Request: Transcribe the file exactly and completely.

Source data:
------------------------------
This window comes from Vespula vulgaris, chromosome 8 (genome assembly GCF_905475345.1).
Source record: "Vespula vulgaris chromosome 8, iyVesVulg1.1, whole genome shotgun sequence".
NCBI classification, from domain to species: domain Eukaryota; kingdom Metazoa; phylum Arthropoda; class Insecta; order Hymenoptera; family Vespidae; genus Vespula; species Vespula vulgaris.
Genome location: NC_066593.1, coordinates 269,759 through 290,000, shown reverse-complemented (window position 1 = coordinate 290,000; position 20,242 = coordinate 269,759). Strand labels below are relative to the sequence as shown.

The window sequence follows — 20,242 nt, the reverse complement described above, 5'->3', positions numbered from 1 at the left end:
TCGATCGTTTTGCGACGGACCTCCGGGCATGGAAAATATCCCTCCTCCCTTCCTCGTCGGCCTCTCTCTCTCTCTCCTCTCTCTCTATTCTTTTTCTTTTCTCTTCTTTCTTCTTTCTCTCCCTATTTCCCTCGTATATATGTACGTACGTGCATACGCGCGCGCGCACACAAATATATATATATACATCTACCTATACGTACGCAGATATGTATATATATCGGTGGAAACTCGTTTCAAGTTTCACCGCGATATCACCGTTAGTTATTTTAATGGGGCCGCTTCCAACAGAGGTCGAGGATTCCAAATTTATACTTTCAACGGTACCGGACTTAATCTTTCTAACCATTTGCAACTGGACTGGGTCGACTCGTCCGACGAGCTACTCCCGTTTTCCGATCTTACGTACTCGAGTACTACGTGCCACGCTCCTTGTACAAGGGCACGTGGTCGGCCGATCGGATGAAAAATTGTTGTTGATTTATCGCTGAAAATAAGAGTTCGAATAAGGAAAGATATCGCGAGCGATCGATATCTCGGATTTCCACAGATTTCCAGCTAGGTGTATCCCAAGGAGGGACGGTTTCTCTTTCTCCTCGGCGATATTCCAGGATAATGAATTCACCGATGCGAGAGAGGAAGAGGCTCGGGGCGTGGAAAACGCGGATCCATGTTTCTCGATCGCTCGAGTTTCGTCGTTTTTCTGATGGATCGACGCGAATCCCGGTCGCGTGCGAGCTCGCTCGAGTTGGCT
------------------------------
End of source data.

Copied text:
This window comes from Vespula vulgaris, chromosome 8 (genome assembly GCF_905475345.1).
Source record: "Vespula vulgaris chromosome 8, iyVesVulg1.1, whole genome shotgun sequence".
NCBI classification, from domain to species: domain Eukaryota; kingdom Metazoa; phylum Arthropoda; class Insecta; order Hymenoptera; family Vespidae; genus Vespula; species Vespula vulgaris.
Genome location: NC_066593.1, coordinates 269,759 through 290,000, shown reverse-complemented (window position 1 = coordinate 290,000; position 20,242 = coordinate 269,759). Strand labels below are relative to the sequence as shown.

The window sequence follows — 20,242 nt, the reverse complement described above, 5'->3', positions numbered from 1 at the left end:
TCGATCGTTTTGCGACGGACCTCCGGGCATGGAAAATATCCCTCCTCCCTTCCTCGTCGGCCTCTCTCTCTCTCTCCTCTCTCTCTATTCTTTTTCTTTTCTCTTCTTTCTTCTTTCTCTCCCTATTTCCCTCGTATATATGTACGTACGTGCATACGCGCGCGCGCACACAAATATATATATATACATCTACCTATACGTACGCAGATATGTATATATATCGGTGGAAACTCGTTTCAAGTTTCACCGCGATATCACCGTTAGTTATTTTAATGGGGCCGCTTCCAACAGAGGTCGAGGATTCCAAATTTATACTTTCAACGGTACCGGACTTAATCTTTCTAACCATTTGCAACTGGACTGGGTCGACTCGTCCGACGAGCTACTCCCGTTTTCCGATCTTACGTACTCGAGTACTACGTGCCACGCTCCTTGTACAAGGGCACGTGGTCGGCCGATCGGATGAAAAATTGTTGTTGATTTATCGCTGAAAATAAGAGTTCGAATAAGGAAAGATATCGCGAGCGATCGATATCTCGGATTTCCACAGATTTCCAGCTAGGTGTATCCCAAGGAGGGACGGTTTCTCTTTCTCCTCGGCGATATTCCAGGATAATGAATTCACCGATGCGAGAGAGGAAGAGGCTCGGGGCGTGGAAAACGCGGATCCATGTTTCTCGATCGCTCGAGTTTCGTCGTTTTTCTGATGGATCGACGCGAATCCCGGTCGCGTGCGAGCTCGCTCGAGTTGGCT